It was after a shot of heroin one night that I was again taken out of my body. The terror was incredible this time with demons everywhere, but although I sensed their presence I could only catch glimpses of their red eyes and they would disappear as my eyes probed the surrounding landscape for them. I knew that they wanted to fully possess me and I was in the most intense state of terror. In an instant I became like wind and felt a peace like I had never before experienced. For the first time in my life I was not alone and we were rushing over the sea and I heard the words "new dawn" spoken into my spirit. I had encountered God for the first time.

I came to and another addict was reviving me as I had stopped breathing. This experience was the first of many encounters I was to have in the spiritual realm with God as He drew me into Him. I was so wounded and mistrusting of humanity and my mind was so far gone that God moved "not by might, not by power but by His Spirit" to save me. I often wonder if it was someone's prayers that had moved God's hand during that time.

In a series of divinely appointed events I was to attend a church service and God moved upon me. He spoke clearly and said "believe in God, trust in God, act in God's name". Those words are continuing to come into being. I sought help from the Pastor and moved into a drug rehabilitation programme where the Holy Spirit was the healer, where miracles weren't hoped for but relied on.

I had nothing to give God but hate. That's all He wanted. He wanted a relationship with me and He never insisted it be a good one. We had an abusive relationship and I spent my first three months praying for Him to take me home and hating Him for my life. But God is faithful. Jesus meets us where we are at.

True freedom is waking up without the desire to hate; it's waking up with the ability to love. It's waking up to embrace the day ahead; not praying for death to come and release you from the hell that is your life. It's feeling the breeze brush gently over your skin, not being thankful for the numbness of years of abuse. It's hearing a child laugh and finding pleasure in it, not rejecting the unborn child within you because you cannot bear to bring a child into the pain which is your experience of life. It's accepting creation not destruction.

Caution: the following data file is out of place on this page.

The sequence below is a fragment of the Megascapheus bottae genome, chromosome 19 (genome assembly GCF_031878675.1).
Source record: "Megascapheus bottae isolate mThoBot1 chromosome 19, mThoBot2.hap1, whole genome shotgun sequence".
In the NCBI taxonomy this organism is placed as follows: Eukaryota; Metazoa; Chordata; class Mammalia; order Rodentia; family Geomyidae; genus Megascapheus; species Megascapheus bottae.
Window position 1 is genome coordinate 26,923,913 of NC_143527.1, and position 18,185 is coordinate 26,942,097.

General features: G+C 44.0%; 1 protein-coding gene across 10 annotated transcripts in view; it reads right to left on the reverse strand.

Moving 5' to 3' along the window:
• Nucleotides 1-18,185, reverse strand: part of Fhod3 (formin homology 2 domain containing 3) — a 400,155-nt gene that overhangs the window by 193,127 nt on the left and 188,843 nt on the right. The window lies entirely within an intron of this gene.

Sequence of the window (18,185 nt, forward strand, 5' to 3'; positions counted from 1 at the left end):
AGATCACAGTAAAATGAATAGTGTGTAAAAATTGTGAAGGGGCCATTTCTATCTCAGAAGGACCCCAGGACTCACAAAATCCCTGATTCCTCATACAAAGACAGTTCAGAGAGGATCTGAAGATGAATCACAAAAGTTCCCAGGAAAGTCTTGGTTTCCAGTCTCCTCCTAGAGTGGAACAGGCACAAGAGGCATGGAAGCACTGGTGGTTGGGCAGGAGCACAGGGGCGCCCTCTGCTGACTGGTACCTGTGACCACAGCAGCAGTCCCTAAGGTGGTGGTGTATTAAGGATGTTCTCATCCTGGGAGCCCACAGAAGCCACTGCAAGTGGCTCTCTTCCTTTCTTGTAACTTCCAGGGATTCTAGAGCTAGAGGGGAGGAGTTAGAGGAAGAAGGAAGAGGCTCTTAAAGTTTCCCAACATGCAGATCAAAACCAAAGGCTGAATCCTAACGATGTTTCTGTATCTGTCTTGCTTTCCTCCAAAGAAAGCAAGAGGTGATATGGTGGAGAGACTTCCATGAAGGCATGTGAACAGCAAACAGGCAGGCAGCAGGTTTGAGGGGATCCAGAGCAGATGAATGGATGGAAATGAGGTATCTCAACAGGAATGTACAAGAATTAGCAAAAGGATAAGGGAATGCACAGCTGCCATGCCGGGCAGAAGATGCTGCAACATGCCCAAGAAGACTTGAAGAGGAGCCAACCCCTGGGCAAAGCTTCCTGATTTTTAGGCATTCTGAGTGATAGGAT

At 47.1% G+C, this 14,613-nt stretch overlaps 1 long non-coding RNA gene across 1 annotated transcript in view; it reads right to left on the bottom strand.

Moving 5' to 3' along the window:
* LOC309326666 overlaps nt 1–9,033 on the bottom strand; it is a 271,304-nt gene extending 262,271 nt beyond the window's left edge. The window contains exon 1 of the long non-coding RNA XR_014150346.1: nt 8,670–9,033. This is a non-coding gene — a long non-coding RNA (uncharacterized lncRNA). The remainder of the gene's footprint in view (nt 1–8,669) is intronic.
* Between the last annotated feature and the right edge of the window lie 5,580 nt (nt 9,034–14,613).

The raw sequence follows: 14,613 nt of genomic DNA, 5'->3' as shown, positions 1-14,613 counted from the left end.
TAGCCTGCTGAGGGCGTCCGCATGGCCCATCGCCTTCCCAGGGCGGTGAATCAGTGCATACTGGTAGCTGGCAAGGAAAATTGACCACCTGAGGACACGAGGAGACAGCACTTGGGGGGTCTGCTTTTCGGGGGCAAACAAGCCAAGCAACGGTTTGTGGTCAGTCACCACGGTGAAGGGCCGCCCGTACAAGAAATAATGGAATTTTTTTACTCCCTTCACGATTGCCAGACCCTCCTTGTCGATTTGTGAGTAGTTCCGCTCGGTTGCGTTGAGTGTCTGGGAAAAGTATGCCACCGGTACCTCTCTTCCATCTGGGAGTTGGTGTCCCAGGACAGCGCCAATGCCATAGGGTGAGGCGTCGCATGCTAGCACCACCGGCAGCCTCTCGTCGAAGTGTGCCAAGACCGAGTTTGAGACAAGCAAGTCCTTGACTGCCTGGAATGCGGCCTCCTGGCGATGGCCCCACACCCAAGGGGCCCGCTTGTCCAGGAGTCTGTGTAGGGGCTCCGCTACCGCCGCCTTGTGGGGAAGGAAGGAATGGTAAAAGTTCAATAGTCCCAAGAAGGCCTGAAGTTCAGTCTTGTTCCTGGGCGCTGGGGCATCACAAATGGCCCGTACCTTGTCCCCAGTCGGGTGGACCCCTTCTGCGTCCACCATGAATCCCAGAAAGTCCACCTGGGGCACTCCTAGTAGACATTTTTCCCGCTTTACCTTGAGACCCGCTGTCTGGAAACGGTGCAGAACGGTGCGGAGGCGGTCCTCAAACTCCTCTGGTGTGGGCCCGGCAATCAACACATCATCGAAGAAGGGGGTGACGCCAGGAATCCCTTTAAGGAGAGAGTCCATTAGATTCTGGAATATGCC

True freedom is the light breaking into your darkness and peace replacing torment. It is realising you are not alone and that there is a way out of the obsessive whirlpool of drug and alcohol addiction. It's when freedom replaces the bondage of drugs. It's when miracles aren't something you dream about; it's when you are the miracle.

On the 30th of June two years ago I began my relationship with the Lord. It was almost ironic that the date happened to be the end of the financial year, because I was physically, mentally, emotionally and spiritually bankrupt. I wanted to change but did not believe I could. But God changed me.

He has healed me of the drug addiction, the manic depression and a heart murmur I had developed. He has taken the tragedy that was my life and shown me it was also a melody and a comedy. I am so thankful that I have witnessed God's miracles in both my life and other addicts around me. Thankful that my first experience of God's ministry was in a place where his power was manifest in my life and the lives around me.

Often, as Christians, our approach to life is from a position of weakness and self consciousness. Starved of God's love and enabling power and bound up on fear, we lose sight of the reality of a world of people dying outside; addicts caught in the throes of addiction, people so deceived and seduced into the occult as they search for truth, career climbers blinded to their spiritual yearning. People stuffing their Jesus shaped holes with money, sex, relationships, business or whatever they can just to fill the emptiness.

Often we are a church that does not know the power of God, because we have not learnt to walk in or appreciate the victories in our lives. God is calling each of us. We must learn to trust a God that will move powerfully as we embrace, not shrink from the task ahead. We cannot excuse ourselves by being too wounded or too busy to love. This battle is for eternal life not temporal. We must be aggressive in our commitment to His great Commission. We must expect miracles, signs and wonders to be manifest and stop limiting God. We are to walk in the victory Jesus went to Calvary to win for us. The battle belongs to the Lord and we are his chosen people. And we must do all this because at the end of the day, people are dying and Jesus came to bring life not death.

God's transforming power is truly amazing!

If you would like to meet the Jesus who changed Melanie's life, click here.

Source: Melanie Brown, Newcastle, Australia.